logers, soothsayers and magicians, and they wrought their miracles before Moses and Aaron. Finally, the Lord said, the Children of Israel must be brought out of Egypt; but was it because of their faith, or because of the promises made to Abraham, Isaac and Jacob? It was because of the promises of the Lord, and not because of the righteousness of that people, that He brought them out. They came to a place where they were hemmed in, with the Red Sea before them and the armies of the Egyptian monarch behind them, and the mountains on either side of them, and they cried out that they would be destroyed. But the Lord divided the water, and took them over in safety; and it was because of the promises He had made to their fathers. They passed through the Red Sea in safety and the Egyptians were drowned. Was it because the Egyptians were so much more wicked? I suppose not; but it was because the Lord had said, "Let the Children of Israel go free," and they would not; and He punished the Egyptians for not letting them go; and He punished the Children of Israel by not letting them go into the promised land, for their wickedness in the wilderness. They cried against Moses because he had led them away from the fleshpots and leeks of Egypt, and the Lord said he would feed them. But was it because of their righteousness that he sent them down Manna for food? I have no evidence to believe that it was because of their righteousness. Do you think they were so very righteous that the Lord would not let their clothing grow old? It was not because of the righteousness of the Children of Israel, but because of the promises of the Lord to Abraham, Isaac and Jacob, for He must fulfill the promises made to His servants. He wanted at one time to destroy the whole people, and told Moses to let Him alone that He might destroy them because of their wickedness and rebellion, and He would make of him (Moses) a great nation; but Moses pleaded in their behalf, and called upon the Lord to remember His promises, and they were preserved. When Moses was on the mount they went to Aaron and inquired where Moses was, and demanded gods to go before them. And Aaron told them to bring him their ear rings and their jewelry, and they did so, and he made of them a golden calf; and the people ran around it, and said these be the gods which brought us out of the land of Egypt. How much credit was due to them? Just as much as to us, for not saving our grain when we had an abundance, and, when the grasshoppers come, crying, "Lord turn them away and save us." It is just as consistent as for a man on board a steamboat on the wide ocean to say, I will show you what faith I have, and then to jump overboard, crying, "Lord save me!" It may not seem so daring; but is it any more inconsistent than to throw away and waste the substance the Lord has given us, and when we come to want, crying to Him for what we have wasted and squandered? The Lord has been blessing us all the time, and He asks us why we have not been blessing ourselves.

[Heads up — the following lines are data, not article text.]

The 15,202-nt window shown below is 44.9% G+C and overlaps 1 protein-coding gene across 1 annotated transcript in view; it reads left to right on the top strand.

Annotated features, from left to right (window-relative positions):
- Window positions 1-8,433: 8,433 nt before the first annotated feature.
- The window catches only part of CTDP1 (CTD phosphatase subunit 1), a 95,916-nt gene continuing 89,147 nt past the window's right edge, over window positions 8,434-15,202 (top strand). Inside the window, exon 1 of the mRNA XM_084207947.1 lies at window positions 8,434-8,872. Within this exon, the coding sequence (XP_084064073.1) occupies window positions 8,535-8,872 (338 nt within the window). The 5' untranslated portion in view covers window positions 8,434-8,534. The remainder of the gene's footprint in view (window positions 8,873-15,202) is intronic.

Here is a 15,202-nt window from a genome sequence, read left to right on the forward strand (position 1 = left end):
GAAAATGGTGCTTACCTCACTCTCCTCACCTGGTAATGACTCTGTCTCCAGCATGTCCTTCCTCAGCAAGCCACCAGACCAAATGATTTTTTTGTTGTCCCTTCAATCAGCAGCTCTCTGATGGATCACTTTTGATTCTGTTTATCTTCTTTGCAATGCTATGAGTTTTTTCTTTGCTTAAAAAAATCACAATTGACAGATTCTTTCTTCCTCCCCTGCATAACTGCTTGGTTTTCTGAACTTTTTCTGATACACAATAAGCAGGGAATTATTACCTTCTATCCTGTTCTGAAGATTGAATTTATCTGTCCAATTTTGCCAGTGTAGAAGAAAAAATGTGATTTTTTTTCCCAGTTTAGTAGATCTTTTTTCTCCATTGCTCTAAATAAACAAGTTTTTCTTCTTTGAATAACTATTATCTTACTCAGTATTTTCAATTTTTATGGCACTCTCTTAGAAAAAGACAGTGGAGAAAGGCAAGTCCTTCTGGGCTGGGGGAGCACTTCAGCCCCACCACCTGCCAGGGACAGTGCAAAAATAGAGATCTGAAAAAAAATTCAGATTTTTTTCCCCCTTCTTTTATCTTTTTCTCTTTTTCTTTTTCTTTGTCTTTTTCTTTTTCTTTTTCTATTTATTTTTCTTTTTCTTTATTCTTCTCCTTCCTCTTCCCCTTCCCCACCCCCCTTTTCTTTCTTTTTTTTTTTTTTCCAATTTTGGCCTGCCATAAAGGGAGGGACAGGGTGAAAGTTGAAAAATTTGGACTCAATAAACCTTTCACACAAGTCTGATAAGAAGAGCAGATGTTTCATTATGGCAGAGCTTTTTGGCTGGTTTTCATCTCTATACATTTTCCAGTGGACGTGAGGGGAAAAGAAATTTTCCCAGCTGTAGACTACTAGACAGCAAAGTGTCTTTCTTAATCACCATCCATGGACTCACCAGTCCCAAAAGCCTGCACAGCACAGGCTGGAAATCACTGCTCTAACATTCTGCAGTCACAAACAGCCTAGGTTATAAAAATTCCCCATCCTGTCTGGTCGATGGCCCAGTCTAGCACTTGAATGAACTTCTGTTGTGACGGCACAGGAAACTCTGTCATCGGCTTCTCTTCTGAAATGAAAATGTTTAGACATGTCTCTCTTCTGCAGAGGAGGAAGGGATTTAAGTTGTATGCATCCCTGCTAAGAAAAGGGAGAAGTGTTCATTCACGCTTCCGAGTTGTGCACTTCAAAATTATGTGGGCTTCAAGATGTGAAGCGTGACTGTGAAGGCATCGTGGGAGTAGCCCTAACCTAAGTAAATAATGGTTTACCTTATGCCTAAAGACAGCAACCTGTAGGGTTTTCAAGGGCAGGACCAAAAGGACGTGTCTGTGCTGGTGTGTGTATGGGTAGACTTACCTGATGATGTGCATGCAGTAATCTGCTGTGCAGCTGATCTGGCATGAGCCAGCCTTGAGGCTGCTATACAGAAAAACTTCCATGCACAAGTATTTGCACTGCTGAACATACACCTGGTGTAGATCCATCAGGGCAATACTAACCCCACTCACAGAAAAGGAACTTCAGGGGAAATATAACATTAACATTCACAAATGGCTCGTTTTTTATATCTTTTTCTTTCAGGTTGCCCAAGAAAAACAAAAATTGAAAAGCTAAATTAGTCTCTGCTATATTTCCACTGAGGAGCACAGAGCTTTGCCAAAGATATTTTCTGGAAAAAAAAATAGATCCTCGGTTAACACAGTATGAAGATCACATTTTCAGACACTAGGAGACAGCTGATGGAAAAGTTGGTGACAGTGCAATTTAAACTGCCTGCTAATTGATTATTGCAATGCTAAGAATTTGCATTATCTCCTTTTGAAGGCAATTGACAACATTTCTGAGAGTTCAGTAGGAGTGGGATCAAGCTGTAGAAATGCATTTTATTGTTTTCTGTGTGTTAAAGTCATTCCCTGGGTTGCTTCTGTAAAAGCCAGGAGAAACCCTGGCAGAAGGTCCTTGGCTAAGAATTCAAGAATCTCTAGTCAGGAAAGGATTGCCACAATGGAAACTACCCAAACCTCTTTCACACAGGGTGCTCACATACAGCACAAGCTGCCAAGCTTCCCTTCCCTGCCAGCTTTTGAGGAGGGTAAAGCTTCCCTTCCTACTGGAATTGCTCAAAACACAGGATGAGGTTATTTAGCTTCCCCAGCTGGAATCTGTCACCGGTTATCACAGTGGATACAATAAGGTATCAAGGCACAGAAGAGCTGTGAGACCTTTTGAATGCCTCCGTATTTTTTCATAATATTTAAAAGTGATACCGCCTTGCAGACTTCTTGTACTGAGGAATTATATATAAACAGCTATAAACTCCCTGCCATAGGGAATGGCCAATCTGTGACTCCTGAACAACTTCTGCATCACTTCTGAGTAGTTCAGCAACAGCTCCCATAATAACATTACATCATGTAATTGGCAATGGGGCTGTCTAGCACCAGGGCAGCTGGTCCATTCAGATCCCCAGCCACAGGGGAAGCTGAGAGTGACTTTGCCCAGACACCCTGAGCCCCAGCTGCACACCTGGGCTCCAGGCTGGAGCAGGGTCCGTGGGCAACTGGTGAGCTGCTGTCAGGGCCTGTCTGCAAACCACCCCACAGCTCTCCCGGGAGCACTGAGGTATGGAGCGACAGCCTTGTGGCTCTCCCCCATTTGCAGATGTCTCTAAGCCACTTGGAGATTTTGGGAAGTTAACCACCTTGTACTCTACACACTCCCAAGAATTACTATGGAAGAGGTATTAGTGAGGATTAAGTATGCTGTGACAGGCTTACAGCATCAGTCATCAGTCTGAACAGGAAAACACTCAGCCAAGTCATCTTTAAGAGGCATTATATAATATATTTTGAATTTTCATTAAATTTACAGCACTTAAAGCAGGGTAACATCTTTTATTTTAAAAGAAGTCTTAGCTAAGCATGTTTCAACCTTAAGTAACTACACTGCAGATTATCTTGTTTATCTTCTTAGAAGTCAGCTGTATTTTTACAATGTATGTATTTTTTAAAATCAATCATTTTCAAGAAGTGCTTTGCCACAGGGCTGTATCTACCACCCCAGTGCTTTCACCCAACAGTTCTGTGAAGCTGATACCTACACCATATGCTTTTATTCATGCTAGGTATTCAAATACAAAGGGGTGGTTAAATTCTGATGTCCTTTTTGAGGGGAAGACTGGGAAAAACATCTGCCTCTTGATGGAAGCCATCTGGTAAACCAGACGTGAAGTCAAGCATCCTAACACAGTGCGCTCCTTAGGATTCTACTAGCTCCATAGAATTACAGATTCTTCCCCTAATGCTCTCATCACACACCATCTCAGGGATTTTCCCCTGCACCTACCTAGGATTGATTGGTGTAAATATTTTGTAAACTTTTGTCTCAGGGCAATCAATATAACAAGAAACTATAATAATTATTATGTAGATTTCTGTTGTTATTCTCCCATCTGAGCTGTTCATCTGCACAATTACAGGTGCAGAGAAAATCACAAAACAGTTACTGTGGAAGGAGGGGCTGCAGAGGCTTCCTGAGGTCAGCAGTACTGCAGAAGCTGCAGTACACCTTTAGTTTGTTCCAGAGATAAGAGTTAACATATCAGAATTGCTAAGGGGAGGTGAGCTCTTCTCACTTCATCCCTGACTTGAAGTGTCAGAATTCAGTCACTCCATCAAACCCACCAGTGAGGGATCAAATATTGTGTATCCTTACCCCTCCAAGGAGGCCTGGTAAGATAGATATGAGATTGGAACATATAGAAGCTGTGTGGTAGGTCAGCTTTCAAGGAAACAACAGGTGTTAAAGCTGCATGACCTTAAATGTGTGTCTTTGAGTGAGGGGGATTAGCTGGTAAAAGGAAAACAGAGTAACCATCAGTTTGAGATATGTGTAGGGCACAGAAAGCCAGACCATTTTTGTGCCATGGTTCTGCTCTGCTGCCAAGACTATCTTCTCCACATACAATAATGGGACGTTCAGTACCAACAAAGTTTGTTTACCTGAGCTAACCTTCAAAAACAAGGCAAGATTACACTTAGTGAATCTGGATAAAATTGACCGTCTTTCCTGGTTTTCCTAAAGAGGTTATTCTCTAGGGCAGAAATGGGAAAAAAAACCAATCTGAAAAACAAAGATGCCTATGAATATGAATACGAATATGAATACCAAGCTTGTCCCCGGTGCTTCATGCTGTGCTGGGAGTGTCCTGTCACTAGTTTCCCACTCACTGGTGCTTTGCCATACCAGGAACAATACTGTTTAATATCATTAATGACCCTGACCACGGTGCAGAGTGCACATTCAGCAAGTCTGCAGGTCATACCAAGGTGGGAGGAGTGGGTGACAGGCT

Will this be instructive to you, my brethren, hereafter? A great many have taken this counsel, and they are prepared. I had my seven years' breadstuffs on hand last year; but I have to deal it out, and I will deal it out to the last bushel, and try my faith with my brethren. But are we deserving of praise from God or man? Who are deserving of praise? The persons who take care of themselves, or the ones who always trust in the great mercies of the Lord to take